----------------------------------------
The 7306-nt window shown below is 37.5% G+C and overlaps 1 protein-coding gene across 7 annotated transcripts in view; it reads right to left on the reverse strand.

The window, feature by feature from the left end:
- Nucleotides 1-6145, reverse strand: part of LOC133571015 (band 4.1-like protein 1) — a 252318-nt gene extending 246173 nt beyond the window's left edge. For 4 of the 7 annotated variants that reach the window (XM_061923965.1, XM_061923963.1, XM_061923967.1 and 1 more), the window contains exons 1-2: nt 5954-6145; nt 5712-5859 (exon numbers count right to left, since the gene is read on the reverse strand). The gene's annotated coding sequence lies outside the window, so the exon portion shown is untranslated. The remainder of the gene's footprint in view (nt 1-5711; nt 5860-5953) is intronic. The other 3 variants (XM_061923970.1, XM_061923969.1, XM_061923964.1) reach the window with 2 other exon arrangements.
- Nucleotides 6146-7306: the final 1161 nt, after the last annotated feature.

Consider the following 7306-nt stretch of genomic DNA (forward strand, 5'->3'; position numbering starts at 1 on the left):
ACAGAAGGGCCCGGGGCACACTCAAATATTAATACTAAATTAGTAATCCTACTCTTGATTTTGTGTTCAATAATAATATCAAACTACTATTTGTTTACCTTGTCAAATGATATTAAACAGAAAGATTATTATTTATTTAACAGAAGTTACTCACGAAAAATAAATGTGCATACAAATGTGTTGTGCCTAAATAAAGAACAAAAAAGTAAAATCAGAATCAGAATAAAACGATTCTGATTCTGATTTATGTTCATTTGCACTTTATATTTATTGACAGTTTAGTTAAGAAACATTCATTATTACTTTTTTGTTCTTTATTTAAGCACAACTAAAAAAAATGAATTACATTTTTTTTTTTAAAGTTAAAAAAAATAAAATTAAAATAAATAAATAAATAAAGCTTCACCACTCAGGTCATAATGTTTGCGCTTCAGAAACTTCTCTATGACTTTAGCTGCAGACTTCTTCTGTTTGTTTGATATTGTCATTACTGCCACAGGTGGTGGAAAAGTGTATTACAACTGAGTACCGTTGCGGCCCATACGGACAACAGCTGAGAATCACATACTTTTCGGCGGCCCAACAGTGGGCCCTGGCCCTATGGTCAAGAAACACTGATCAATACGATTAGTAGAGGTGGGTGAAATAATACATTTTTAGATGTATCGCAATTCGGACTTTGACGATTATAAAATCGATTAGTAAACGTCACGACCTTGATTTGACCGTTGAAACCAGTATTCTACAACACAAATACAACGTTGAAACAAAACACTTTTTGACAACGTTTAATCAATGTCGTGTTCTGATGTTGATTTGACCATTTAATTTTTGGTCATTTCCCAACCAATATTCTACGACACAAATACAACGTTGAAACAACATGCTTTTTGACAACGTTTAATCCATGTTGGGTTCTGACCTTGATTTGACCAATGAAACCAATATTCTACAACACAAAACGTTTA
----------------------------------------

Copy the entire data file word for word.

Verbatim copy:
The 7306-nt window shown below is 37.5% G+C and overlaps 1 protein-coding gene across 7 annotated transcripts in view; it reads right to left on the reverse strand.

The window, feature by feature from the left end:
- Nucleotides 1-6145, reverse strand: part of LOC133571015 (band 4.1-like protein 1) — a 252318-nt gene extending 246173 nt beyond the window's left edge. For 4 of the 7 annotated variants that reach the window (XM_061923965.1, XM_061923963.1, XM_061923967.1 and 1 more), the window contains exons 1-2: nt 5954-6145; nt 5712-5859 (exon numbers count right to left, since the gene is read on the reverse strand). The gene's annotated coding sequence lies outside the window, so the exon portion shown is untranslated. The remainder of the gene's footprint in view (nt 1-5711; nt 5860-5953) is intronic. The other 3 variants (XM_061923970.1, XM_061923969.1, XM_061923964.1) reach the window with 2 other exon arrangements.
- Nucleotides 6146-7306: the final 1161 nt, after the last annotated feature.

Consider the following 7306-nt stretch of genomic DNA (forward strand, 5'->3'; position numbering starts at 1 on the left):
ACAGAAGGGCCCGGGGCACACTCAAATATTAATACTAAATTAGTAATCCTACTCTTGATTTTGTGTTCAATAATAATATCAAACTACTATTTGTTTACCTTGTCAAATGATATTAAACAGAAAGATTATTATTTATTTAACAGAAGTTACTCACGAAAAATAAATGTGCATACAAATGTGTTGTGCCTAAATAAAGAACAAAAAAGTAAAATCAGAATCAGAATAAAACGATTCTGATTCTGATTTATGTTCATTTGCACTTTATATTTATTGACAGTTTAGTTAAGAAACATTCATTATTACTTTTTTGTTCTTTATTTAAGCACAACTAAAAAAAATGAATTACATTTTTTTTTTTAAAGTTAAAAAAAATAAAATTAAAATAAATAAATAAATAAAGCTTCACCACTCAGGTCATAATGTTTGCGCTTCAGAAACTTCTCTATGACTTTAGCTGCAGACTTCTTCTGTTTGTTTGATATTGTCATTACTGCCACAGGTGGTGGAAAAGTGTATTACAACTGAGTACCGTTGCGGCCCATACGGACAACAGCTGAGAATCACATACTTTTCGGCGGCCCAACAGTGGGCCCTGGCCCTATGGTCAAGAAACACTGATCAATACGATTAGTAGAGGTGGGTGAAATAATACATTTTTAGATGTATCGCAATTCGGACTTTGACGATTATAAAATCGATTAGTAAACGTCACGACCTTGATTTGACCGTTGAAACCAGTATTCTACAACACAAATACAACGTTGAAACAAAACACTTTTTGACAACGTTTAATCAATGTCGTGTTCTGATGTTGATTTGACCATTTAATTTTTGGTCATTTCCCAACCAATATTCTACGACACAAATACAACGTTGAAACAACATGCTTTTTGACAACGTTTAATCCATGTTGGGTTCTGACCTTGATTTGACCAATGAAACCAATATTCTACAACACAAAACGTTTA